Qatar’s new leadership is reverting to a more pragmatic foreign policy and addressing the fallout from its support for Islamist movements in the region.
Following the U.S. announcement of a strategy against the Islamic State, the Carnegie Middle East Center held a talk to analyze the direction of American foreign policy and the creation of an international coalition to tackle the Syrian-Iraqi crisis.
A new national guard could help bridge Iraq’s sectarian divide. But it must be accompanied by diplomatic efforts to reach out to Sunnis and prevent outside meddling.
An unprecedented number of Arab countries are in the midst of large-scale armed conflict. The patterns of these Arab wars are revealing new dynamics and impacts.
Countries in the Middle East have to rise up to the plate and help put in place a political process that tries to address the underlying causes that have led to the emergence of radical groups like the Islamic State.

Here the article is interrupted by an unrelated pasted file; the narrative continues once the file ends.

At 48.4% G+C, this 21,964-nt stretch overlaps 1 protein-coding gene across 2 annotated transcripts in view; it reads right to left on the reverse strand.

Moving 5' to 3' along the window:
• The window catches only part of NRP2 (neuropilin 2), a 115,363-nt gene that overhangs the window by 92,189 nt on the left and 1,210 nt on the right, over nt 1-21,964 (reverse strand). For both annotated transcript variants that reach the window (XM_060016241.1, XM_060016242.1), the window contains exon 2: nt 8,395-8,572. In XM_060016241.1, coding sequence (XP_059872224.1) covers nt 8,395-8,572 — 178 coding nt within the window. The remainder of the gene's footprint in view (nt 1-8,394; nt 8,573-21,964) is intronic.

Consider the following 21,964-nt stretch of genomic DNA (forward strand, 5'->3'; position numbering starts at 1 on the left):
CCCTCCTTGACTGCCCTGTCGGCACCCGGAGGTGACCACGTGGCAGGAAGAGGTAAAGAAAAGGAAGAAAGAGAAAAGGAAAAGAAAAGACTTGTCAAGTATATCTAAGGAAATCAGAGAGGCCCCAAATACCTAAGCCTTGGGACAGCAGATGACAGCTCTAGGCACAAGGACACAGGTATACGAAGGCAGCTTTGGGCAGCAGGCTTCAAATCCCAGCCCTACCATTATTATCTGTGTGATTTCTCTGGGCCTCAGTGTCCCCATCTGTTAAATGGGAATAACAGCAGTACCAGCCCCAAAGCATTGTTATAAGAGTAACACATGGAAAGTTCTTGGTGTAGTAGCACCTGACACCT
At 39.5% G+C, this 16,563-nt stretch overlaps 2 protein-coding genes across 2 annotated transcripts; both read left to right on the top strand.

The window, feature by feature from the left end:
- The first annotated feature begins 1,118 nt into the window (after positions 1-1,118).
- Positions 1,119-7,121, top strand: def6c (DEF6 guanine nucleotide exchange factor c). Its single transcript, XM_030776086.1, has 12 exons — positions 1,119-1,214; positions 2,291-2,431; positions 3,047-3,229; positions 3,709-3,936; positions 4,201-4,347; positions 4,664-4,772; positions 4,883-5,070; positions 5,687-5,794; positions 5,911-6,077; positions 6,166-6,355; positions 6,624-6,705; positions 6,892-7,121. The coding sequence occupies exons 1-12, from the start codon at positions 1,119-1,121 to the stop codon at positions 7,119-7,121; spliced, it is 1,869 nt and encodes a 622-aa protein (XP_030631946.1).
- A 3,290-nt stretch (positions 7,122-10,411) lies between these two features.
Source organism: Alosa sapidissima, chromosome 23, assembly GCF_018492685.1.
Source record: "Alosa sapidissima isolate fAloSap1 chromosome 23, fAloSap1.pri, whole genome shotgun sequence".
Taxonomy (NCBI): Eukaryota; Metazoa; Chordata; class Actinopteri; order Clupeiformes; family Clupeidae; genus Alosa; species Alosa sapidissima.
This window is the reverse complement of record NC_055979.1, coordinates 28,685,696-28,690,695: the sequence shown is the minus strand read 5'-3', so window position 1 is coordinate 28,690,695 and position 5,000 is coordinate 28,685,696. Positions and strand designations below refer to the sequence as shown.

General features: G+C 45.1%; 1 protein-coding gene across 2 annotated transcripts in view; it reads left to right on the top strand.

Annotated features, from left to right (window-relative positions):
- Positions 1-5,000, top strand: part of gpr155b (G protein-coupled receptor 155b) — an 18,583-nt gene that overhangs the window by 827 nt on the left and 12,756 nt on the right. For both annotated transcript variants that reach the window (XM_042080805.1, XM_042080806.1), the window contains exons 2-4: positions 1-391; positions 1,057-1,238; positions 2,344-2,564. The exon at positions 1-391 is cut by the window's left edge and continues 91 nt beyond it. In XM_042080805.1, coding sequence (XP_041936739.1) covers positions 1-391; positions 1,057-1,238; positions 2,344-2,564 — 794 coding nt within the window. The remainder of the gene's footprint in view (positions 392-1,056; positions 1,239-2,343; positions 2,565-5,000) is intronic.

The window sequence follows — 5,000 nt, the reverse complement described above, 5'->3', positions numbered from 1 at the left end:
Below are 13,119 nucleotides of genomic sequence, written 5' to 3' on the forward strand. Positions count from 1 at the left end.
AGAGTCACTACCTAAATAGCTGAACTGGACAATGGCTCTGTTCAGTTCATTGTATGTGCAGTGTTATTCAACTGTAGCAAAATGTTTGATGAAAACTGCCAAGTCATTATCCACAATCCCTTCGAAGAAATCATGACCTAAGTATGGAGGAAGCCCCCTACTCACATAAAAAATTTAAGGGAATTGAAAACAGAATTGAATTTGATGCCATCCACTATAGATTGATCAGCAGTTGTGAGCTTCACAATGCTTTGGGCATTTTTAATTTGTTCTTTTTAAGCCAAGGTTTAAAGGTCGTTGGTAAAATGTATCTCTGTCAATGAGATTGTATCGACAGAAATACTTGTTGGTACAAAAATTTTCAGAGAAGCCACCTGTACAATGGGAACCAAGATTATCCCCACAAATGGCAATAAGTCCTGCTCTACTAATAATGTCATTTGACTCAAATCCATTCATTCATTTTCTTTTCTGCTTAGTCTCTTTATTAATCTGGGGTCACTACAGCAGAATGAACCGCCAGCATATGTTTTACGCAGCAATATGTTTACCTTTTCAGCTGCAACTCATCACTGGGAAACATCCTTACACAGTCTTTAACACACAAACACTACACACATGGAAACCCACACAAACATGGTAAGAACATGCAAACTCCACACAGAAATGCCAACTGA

As an international coalition gears up to confront the Islamic State, there is a rare opportunity to try to get the Syrian regime and rebels to stop fighting each other.
Egypt should include—rather than exclude—its diverse religious movements. In this bid for inclusion, such an approach would help curb violence and extremism and ensure stability.
Women, who not only offer moral support, but also combatant support in the field, contribute—directly or indirectly—to an industry of death, as they strive for the inexorable march of jihadism, and the extermination of those they see as “impious” and “apostates.”
It remains to be seen what role Arab countries will play in combined international efforts to defeat the Islamic State.
As the Islamic State continues to grow rapidly, questions are being raised about its origins.